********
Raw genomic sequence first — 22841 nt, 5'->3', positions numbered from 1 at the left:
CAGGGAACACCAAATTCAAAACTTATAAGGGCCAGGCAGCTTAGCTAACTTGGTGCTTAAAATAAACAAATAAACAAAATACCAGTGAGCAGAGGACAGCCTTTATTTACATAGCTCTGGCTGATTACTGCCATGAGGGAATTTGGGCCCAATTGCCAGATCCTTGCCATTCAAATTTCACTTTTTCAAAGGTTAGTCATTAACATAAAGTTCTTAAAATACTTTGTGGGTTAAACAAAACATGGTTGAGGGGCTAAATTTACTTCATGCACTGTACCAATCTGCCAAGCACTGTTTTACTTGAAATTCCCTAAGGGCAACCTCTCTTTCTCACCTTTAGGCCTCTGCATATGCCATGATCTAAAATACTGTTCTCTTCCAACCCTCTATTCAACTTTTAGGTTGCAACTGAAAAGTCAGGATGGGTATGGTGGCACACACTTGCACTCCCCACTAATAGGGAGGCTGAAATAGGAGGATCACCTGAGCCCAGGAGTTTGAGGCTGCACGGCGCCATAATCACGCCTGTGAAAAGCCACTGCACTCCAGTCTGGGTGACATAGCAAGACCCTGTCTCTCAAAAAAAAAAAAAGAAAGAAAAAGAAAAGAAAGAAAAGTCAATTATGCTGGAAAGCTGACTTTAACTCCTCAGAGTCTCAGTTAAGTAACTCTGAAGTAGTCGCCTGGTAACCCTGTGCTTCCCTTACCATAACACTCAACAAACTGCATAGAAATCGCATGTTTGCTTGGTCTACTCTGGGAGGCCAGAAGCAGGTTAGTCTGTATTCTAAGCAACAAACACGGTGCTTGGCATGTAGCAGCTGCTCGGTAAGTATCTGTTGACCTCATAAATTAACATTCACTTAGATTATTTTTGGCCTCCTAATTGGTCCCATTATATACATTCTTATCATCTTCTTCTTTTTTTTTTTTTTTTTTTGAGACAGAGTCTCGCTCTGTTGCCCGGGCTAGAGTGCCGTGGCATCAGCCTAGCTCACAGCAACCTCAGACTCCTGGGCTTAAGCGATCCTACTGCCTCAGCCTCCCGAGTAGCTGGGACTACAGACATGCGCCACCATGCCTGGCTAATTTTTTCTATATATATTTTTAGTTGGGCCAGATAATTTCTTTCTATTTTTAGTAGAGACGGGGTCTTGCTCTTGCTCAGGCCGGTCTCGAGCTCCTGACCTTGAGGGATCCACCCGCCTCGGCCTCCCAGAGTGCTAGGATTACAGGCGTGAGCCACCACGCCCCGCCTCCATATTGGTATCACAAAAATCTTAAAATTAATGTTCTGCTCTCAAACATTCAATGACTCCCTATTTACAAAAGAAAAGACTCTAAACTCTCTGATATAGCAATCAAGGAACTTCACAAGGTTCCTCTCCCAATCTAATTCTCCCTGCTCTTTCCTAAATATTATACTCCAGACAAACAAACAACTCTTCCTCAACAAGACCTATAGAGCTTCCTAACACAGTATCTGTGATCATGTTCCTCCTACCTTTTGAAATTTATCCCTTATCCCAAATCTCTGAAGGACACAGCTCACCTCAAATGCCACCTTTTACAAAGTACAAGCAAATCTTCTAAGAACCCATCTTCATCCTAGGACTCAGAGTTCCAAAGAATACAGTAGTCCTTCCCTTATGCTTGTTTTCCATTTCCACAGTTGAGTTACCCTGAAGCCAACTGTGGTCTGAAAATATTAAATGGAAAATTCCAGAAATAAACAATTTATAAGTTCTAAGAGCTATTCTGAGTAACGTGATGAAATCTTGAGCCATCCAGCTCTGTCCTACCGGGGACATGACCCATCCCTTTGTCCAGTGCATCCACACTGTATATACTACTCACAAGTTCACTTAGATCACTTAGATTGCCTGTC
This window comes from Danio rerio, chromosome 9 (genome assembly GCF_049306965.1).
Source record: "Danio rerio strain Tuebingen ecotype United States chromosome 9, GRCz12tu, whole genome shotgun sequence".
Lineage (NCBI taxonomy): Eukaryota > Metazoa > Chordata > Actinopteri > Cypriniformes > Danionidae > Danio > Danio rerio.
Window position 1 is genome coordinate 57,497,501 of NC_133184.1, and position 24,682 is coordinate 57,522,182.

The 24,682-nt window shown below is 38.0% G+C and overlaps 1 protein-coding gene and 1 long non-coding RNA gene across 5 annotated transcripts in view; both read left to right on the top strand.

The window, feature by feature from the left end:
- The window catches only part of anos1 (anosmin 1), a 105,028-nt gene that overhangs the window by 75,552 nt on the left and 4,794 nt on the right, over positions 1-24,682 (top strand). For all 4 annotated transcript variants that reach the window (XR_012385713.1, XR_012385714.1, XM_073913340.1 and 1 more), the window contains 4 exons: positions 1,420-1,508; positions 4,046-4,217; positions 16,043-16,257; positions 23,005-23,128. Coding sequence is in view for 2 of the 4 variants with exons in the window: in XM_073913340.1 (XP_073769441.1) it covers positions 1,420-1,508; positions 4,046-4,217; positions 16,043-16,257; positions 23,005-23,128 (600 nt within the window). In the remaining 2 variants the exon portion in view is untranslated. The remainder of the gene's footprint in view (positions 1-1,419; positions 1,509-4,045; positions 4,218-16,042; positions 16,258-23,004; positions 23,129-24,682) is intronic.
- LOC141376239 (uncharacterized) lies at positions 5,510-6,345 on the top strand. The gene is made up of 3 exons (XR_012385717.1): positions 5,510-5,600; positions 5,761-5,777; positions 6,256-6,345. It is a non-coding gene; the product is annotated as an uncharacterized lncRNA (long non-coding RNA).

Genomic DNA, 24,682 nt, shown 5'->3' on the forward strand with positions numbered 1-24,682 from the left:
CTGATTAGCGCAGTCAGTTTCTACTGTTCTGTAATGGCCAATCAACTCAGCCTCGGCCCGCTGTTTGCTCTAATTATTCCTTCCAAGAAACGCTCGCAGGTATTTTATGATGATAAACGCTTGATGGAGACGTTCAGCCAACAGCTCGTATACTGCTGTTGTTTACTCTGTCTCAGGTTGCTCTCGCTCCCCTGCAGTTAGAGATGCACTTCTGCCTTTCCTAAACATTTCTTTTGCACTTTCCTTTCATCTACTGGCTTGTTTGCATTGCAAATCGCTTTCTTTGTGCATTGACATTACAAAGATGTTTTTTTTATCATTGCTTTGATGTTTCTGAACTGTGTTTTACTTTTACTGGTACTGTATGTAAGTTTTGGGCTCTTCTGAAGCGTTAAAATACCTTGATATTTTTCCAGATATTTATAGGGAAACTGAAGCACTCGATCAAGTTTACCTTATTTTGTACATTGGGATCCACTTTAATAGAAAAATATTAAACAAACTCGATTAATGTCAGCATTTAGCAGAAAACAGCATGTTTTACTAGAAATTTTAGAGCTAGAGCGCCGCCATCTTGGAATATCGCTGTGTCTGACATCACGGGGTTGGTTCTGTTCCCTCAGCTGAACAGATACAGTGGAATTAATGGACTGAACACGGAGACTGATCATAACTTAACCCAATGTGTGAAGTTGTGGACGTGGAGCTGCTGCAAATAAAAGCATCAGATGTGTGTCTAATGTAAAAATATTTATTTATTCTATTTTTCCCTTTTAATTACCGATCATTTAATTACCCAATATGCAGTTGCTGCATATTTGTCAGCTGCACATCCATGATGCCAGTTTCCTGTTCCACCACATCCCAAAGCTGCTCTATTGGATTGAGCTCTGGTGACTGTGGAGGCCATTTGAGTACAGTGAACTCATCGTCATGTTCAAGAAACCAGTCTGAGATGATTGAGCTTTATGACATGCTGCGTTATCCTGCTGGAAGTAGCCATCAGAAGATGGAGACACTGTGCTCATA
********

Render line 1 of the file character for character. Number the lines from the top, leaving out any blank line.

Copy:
Raw genomic sequence first — 22841 nt, 5'->3', positions numbered from 1 at the left: